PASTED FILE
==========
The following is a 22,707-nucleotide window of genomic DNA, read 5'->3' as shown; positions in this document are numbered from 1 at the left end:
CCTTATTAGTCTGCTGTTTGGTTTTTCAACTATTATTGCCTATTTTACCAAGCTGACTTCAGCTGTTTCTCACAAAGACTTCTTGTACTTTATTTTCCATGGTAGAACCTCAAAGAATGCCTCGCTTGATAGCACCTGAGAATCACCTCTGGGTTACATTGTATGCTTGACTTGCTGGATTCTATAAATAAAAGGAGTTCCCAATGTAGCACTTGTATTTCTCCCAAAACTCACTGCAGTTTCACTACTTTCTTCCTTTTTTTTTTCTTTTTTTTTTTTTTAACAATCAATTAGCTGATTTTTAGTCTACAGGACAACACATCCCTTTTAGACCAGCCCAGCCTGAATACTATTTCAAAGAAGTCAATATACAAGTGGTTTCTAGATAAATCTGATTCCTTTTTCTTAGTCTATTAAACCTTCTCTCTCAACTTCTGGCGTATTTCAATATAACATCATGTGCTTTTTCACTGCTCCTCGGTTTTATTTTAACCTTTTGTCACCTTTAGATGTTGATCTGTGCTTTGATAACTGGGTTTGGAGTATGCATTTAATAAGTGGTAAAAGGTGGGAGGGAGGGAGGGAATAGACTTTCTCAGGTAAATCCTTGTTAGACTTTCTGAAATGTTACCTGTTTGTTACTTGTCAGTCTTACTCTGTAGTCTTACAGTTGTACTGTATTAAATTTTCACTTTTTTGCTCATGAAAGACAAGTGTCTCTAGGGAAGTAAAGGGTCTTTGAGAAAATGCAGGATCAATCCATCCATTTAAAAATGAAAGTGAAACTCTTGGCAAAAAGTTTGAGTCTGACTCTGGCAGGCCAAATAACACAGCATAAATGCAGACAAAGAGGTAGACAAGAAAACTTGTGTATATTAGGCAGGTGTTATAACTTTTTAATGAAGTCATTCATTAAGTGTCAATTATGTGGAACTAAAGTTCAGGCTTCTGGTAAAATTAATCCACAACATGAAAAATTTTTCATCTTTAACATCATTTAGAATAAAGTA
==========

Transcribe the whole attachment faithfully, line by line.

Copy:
The following is a 22,707-nucleotide window of genomic DNA, read 5'->3' as shown; positions in this document are numbered from 1 at the left end:
CCTTATTAGTCTGCTGTTTGGTTTTTCAACTATTATTGCCTATTTTACCAAGCTGACTTCAGCTGTTTCTCACAAAGACTTCTTGTACTTTATTTTCCATGGTAGAACCTCAAAGAATGCCTCGCTTGATAGCACCTGAGAATCACCTCTGGGTTACATTGTATGCTTGACTTGCTGGATTCTATAAATAAAAGGAGTTCCCAATGTAGCACTTGTATTTCTCCCAAAACTCACTGCAGTTTCACTACTTTCTTCCTTTTTTTTTTCTTTTTTTTTTTTTTAACAATCAATTAGCTGATTTTTAGTCTACAGGACAACACATCCCTTTTAGACCAGCCCAGCCTGAATACTATTTCAAAGAAGTCAATATACAAGTGGTTTCTAGATAAATCTGATTCCTTTTTCTTAGTCTATTAAACCTTCTCTCTCAACTTCTGGCGTATTTCAATATAACATCATGTGCTTTTTCACTGCTCCTCGGTTTTATTTTAACCTTTTGTCACCTTTAGATGTTGATCTGTGCTTTGATAACTGGGTTTGGAGTATGCATTTAATAAGTGGTAAAAGGTGGGAGGGAGGGAGGGAATAGACTTTCTCAGGTAAATCCTTGTTAGACTTTCTGAAATGTTACCTGTTTGTTACTTGTCAGTCTTACTCTGTAGTCTTACAGTTGTACTGTATTAAATTTTCACTTTTTTGCTCATGAAAGACAAGTGTCTCTAGGGAAGTAAAGGGTCTTTGAGAAAATGCAGGATCAATCCATCCATTTAAAAATGAAAGTGAAACTCTTGGCAAAAAGTTTGAGTCTGACTCTGGCAGGCCAAATAACACAGCATAAATGCAGACAAAGAGGTAGACAAGAAAACTTGTGTATATTAGGCAGGTGTTATAACTTTTTAATGAAGTCATTCATTAAGTGTCAATTATGTGGAACTAAAGTTCAGGCTTCTGGTAAAATTAATCCACAACATGAAAAATTTTTCATCTTTAACATCATTTAGAATAAAGTA